This year, you can trim more than just your tree by using a few simple strategies to reduce your tax exposure. Although your "stock"ings may be in the red, now is the time to meet with a professional and learn how to save some green.

"It's best not to wait until April to see a tax expert and financial representative," says Dennis Fitzpatrick, director of advanced planning for Northwestern Mutual. "Considering many financial moves must be made by Dec. 31, taking action earlier will provide these professionals with more time to evaluate your finances before the tax season."

  Fitzpatrick recommends the following tax moves:

  Increase Expenses, Delay Income

One effective tax-planning strategy for the self-employed is to delay billing until January to reduce income. While most salaried employees cannot choose when they receive their paycheck, they should consider asking if a bonus can be held until Jan. 1. Paying January bills early, stocking up on supplies or renewing magazine subscriptions can increase business expenses. Conversely, if you anticipate making significantly more money in 2003, it may make sense to pre-bill for services to accelerate income into this year, reducing next year's tax burdens.

'Tis the Season

The holiday season is a perfect time of year to leverage the annual gift tax exclusion. Each person can give gifts valued up to $11,000 per year free of gift taxes. Gifts of life insurance can be an ideal way to leverage the exclusion.

Take the Deductions

It may sound simple, but don't leave deductions off your return. Each year, millions of dollars in deductions and credits go unclaimed because taxpayers don't ask for them. Here are a few easy ways to save at tax time next year -- but don't wait, you must take action before Jan. 1.

   --   Make charitable donations -- Contributing to charity is an
        opportunity to do something good, as well as take a deduction.  Save
        those check stubs receipts.
   --   Boost 401(k) contributions -- Increase elections to make an
        end-of-year raise work harder next year.  Be sure to meet your
        employer's match, and note that contribution limits have increased
        this year to $11,000.
   --   Establish a qualified retirement plan -- Those that are
        self-employed must set up Keogh, or Solo 401(k) accounts by Dec. 31,
        but have until April 15 to make contributions.  You can also
        establish a SEP IRA by April 15, 2003.
   --   Review social security and long-term care expenses -- Seniors who
        are taxed on a portion of their social security should look at
        tax-deferred investment options, such as annuities.  Those paying
        long-term care insurance premiums should know many states don't
        require itemization.
   --   Pay property taxes and any mortgage or home equity loan interest for
        the current year by December 31.  This may allow you to deduct both
        the taxes and interest from this year's filing.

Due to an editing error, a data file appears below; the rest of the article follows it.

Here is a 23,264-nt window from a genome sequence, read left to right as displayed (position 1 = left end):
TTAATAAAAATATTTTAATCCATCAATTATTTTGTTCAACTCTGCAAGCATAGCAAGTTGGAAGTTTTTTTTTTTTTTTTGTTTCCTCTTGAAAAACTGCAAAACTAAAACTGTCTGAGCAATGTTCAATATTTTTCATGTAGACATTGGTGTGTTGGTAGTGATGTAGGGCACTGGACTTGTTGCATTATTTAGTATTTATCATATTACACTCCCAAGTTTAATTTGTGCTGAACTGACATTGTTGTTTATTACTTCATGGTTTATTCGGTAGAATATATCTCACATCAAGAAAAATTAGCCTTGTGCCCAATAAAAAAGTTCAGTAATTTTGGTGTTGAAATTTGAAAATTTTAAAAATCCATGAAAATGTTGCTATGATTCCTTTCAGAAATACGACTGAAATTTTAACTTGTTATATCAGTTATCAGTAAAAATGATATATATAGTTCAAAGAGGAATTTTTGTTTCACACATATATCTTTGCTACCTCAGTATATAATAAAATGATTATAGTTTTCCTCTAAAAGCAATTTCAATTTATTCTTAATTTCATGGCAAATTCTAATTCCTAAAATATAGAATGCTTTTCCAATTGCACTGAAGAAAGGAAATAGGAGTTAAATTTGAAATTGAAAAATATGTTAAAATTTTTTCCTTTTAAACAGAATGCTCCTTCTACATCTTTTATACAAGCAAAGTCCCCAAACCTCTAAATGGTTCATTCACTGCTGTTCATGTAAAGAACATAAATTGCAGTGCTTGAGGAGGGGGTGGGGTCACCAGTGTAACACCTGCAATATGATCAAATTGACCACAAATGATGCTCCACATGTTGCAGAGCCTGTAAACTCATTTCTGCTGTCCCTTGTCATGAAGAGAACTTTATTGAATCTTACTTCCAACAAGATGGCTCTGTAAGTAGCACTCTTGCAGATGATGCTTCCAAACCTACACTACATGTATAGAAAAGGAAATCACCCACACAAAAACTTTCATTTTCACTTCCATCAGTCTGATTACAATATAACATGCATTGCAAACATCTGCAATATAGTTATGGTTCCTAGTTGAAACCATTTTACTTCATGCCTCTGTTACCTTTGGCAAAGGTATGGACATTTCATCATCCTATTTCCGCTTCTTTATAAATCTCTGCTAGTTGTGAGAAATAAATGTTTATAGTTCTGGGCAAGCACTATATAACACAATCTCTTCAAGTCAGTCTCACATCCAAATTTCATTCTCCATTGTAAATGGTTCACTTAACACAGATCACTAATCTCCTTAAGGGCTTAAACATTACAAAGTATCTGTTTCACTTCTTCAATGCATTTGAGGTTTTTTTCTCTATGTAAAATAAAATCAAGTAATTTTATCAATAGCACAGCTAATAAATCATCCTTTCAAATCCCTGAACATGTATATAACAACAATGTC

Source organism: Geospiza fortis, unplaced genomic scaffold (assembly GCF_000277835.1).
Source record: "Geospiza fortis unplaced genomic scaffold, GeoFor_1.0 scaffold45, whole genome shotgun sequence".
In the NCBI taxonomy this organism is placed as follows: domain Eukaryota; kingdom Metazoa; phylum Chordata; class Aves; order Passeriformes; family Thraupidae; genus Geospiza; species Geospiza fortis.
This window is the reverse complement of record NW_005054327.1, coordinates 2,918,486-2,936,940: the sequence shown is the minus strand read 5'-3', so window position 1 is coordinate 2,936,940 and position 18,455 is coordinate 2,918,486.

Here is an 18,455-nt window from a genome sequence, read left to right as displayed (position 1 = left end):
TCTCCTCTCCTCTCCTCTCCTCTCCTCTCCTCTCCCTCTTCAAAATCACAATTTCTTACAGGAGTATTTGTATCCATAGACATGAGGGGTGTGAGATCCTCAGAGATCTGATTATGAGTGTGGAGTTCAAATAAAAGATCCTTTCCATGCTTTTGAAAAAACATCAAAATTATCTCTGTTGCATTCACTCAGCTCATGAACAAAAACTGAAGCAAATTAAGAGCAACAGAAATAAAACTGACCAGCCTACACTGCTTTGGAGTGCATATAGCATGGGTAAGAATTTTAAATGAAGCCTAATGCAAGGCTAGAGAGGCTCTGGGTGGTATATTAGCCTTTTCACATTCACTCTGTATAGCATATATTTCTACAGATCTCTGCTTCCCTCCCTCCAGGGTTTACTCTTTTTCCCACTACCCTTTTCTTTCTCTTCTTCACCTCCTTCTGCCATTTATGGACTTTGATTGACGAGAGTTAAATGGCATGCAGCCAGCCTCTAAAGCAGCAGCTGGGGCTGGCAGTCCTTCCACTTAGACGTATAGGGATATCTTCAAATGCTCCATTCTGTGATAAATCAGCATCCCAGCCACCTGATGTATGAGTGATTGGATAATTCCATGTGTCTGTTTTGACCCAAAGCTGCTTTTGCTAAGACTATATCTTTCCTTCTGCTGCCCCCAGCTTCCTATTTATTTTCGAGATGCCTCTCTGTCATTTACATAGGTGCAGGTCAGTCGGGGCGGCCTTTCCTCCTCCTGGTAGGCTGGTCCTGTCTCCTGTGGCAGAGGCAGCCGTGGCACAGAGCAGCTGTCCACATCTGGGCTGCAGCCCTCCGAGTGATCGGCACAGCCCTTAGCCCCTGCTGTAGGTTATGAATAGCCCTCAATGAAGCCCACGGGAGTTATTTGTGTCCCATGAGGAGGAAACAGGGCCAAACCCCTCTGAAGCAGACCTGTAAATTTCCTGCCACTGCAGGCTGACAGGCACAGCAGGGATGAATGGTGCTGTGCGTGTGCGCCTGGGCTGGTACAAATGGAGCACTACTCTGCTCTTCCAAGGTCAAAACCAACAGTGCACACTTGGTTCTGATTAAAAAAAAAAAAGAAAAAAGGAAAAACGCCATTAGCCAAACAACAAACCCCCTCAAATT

All things being equal, Fitzpatrick recommends taking deductions this year because they are actually worth more now. Under the new tax law, rates will be lower in 2003, so it is beneficial to take the deduction in 2002 to reduce taxes owed.

"If people don't do anything else, they should try to contribute the maximum allowed in their employer-sponsored retirement accounts and supplement it by funding an IRA to the extent that contributions are deductible," adds Fitzpatrick. "It makes sense to contribute to retirement and education accounts now, rather than waiting, to give your money a better chance to accumulate. The tax advantages are an added incentive."

For example, fund an education plan. Consider a 529 plan or a Coverdale Education IRA if the money you have earmarked for education is earning taxable interest. Education credits may also be available.

Even after Dec. 31, there is still time to make some changes. Once an IRA is established, for example, owners have until April 15 to make deposits (up to the $3,000 maximum in 2002). Also, check the amount you are having withheld from your paycheck. If you receive a large tax refund year after year, you are actually letting the IRS hold onto money you could be saving or investing yourself. The IRS has a withholding calculator on their web site that helps you ensure you do not have too much or too little income tax withheld from your pay ( www.irs.gov ).

Be sure to schedule a meeting soon with a tax professional for advice about your particular situation. For more information, visit the Northwestern Mutual Financial Network site at www.nmfn.com .

Northwestern Mutual, the nation's leading provider of individual life insurance according to the American Council of Life Insurers, has always received the highest possible ratings for financial strength from Standard & Poor's, Moody's, Fitch, and A. M. Best. In addition to life insurance, the company, its subsidiaries and affiliates are also providers of annuities, mutual funds, long-term care insurance and disability income insurance. These products and services are distributed through the Northwestern Mutual Financial Network and its 7,800 financial representatives. Among its affiliated companies are the Frank Russell Company, the investment management and advisory firm; Northwestern Mutual Investment Services, LLC (NMIS), the securities brokerage firm; and Northwestern Mutual Trust Company, a special purpose federal savings bank. Further information on Northwestern Mutual, based in Milwaukee, Wisconsin, can be found at: www.nmfn.com .

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SOURCE: Northwestern Mutual

CONTACT: Jean Towell of Northwestern Mutual, +1-414-665-5167, or
jeantowell@northwesternmutual.com

Web site: http://www.nmfn.com/